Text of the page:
And now a big family is exactly what the mother and father of six have.
“It seems like it is a party every day,” Efrain said. “It is a blessing to have a big family.”
A big family is not something they have always had though. An adoption went through on Jan. 15 that granted the Ibarras legal guardianship of four additional children: Joey, Kevin, Kandi and Karmela, who they met through church more than five years ago.
The Ibarras had previously found out they were unable to have any more children, so they assumed their own two were all they would ever have.
Their biological daughter, Stephanie, met the other two girls at church in 2007 and invited them to come over to play.
The girls were dropped off, along with their brothers, at the Ibarras’ home to play. At the end of the play date, their mother didn’t come back, and it was eight months before she returned again.
In the meantime, the Ibarras opened their home and their hearts to the four children.
The children were enrolled in school, and everyone adjusted to living with a few extra people in the house.
Everything was blissful until Efrain returned home one day to find Efrain Jr. in tears. The lost mother had returned and taken her four children away.
The Ibarras’ house became very quiet after that.
Efrain said he became depressed for several months, and his kids were sad at the sudden loss of their friends.
One day, Efrain’s phone rang, and it was Kevin. He said they were living in Earth, Texas.
The Ibarras went to visit the four children they had grown so close to and bought them new clothes for the school year, but the children’s situation did not appear to be the best.
After contacting the Texas Department of Family and Protective Services, an investigation began.
The Ibarras were contacted and told by DFPS that they could go and get the kids and bring them back to Beeville while the investigation continued. However, there was a catch — the Ibarras had to become licensed foster parents.
There was no hesitation on their part. They started attending the necessary classes in Kingsville.
“We had our backgrounds checked; we had our home checked, and we had our water well tested,” Efrain said. “Finally, it all passed.”
Becoming foster parents was just the first step in the process. The Ibarras not only wanted to be foster parents, they wanted to adopt the four siblings who they had grown to know and love as their children.
“The word ‘love’ – anybody can use it, but there have to be actions behind it for it to be love,” Efrain said. “We walked the extra mile for these kids.”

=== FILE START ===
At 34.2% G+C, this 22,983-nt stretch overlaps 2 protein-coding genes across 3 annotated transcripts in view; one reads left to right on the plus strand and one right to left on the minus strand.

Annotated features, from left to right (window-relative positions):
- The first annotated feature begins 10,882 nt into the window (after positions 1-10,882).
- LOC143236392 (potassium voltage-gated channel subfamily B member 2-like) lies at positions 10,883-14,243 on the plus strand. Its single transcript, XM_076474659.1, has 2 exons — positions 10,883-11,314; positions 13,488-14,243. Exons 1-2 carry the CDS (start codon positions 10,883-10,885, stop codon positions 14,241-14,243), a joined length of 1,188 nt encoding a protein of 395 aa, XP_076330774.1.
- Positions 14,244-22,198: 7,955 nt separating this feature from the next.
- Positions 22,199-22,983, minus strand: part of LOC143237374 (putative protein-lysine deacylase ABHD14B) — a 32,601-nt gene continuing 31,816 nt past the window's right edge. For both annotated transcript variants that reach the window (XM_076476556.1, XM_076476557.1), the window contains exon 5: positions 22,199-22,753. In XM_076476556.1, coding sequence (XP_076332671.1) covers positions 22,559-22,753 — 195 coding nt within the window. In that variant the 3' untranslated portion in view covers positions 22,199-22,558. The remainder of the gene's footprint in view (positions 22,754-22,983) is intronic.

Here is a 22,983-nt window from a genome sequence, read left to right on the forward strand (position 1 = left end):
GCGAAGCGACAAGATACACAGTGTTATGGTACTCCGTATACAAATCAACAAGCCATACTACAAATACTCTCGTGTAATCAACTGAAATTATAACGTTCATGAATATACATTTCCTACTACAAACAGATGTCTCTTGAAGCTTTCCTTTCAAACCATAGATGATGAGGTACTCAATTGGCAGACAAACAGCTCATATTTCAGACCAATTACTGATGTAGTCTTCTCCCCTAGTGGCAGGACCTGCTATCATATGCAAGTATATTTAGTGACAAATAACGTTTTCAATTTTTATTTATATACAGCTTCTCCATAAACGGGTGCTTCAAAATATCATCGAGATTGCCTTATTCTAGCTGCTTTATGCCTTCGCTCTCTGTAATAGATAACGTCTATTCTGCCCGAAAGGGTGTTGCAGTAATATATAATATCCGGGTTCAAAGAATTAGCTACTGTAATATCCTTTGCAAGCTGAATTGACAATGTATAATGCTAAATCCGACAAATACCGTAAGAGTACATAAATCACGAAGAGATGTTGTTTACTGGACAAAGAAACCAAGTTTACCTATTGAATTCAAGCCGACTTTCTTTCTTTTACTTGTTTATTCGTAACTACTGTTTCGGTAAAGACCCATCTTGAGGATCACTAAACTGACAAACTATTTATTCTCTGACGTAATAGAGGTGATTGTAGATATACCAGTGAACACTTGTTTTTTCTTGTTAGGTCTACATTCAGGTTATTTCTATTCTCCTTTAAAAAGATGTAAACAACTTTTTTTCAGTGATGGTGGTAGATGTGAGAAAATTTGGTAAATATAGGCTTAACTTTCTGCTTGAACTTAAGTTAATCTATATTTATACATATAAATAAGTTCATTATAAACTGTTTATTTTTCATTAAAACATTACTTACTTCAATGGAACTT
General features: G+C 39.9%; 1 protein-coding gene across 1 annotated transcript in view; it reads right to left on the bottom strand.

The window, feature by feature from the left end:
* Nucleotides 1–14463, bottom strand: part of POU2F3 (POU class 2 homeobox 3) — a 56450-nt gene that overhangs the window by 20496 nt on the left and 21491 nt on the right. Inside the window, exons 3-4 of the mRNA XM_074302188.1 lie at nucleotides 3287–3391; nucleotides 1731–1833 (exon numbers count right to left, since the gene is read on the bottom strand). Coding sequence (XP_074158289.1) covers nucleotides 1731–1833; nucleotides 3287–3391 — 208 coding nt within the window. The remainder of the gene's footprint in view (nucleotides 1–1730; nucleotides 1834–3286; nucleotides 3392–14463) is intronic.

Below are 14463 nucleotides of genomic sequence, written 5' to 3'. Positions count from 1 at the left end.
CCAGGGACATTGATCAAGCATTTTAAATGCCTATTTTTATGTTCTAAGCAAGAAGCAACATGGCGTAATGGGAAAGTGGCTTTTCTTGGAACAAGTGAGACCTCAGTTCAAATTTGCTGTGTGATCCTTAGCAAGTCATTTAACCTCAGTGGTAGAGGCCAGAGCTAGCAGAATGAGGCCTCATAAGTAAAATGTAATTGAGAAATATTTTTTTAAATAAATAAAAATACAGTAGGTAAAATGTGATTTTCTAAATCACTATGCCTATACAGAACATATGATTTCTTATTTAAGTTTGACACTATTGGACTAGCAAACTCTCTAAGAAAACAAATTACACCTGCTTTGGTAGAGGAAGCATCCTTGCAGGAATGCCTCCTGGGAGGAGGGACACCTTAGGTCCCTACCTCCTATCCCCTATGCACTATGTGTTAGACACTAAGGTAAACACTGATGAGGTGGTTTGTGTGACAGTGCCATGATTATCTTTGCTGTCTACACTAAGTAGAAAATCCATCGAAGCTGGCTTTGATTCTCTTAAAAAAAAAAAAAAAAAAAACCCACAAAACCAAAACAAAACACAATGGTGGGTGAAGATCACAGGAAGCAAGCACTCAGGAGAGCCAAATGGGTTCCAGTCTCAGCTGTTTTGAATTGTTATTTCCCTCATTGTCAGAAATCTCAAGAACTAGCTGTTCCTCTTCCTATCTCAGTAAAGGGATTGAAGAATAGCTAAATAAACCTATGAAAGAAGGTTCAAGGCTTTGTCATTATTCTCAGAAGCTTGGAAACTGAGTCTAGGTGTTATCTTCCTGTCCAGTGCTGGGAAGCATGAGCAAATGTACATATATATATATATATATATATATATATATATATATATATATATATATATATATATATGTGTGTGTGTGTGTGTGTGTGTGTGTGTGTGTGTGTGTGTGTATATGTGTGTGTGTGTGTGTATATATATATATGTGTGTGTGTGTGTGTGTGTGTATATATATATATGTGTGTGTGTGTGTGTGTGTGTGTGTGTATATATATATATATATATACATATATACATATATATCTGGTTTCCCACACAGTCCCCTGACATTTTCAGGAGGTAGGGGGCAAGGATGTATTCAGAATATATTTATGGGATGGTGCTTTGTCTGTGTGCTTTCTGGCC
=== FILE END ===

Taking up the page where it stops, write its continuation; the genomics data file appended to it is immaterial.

Now, more than two years later, the adoption is final. Efrain and Vanessa are parents to six children.
“I think this is good, because I have always wanted a brother to hang out with,” Efrain Jr. said.
The family agreed there was an adjustment period of about six months that included establishing a budget; eight is a lot of mouths to feed. But now, everybody is settled in.
The three girls share a bedroom; the two oldest boys share a bedroom, and Joey (the youngest in the family) has a room all to himself.
The only thing the family needs now is a second bathroom in their house, but that is already in the plans.
While the adopted children now have new people to call mom and dad, Efrain and Vanessa don’t want them to forget about their previous mom.
“I’ve told the mother the doors are open, but she hasn’t come down yet,” Efrain said.
As the patriarch of the family, he said it is important to remind his family to be humble.
“I am a firm believer we are God’s hands and feet, and we need to use them,” Efrain said.
He and his family regularly do volunteer work to help people in need.
“I always tell my kids to be nice to people,” Efrain said. “Never think you are better than anyone else, because you aren’t.”
The Ibarras are living a happy life with their six children, but if asked to open their home to more as certified foster parents, they would not hesitate.
Efrain said it takes a special kind of person to be a foster parent.
“It has to be in you, and it’s not for everyone,” he said.
Going through the program was an enlightening experience for Efrain and Vanessa to learn the number of kids out there who need homes, even if it is only a temporary foster home.
“I want to challenge other families to stand up and foster,” he said.
According to the DFPS website, “6,388 children in the care of the state of Texas were legally available for adoption as of Sept. 30, 2012.”
Information on becoming a foster parent or an adoptive parent can be found on the DFPS website.
Christina Rowland is the regional editor at the Bee-Picayune and can be reached at 358-2550, ext. 119, or at regional@mySouTex.com.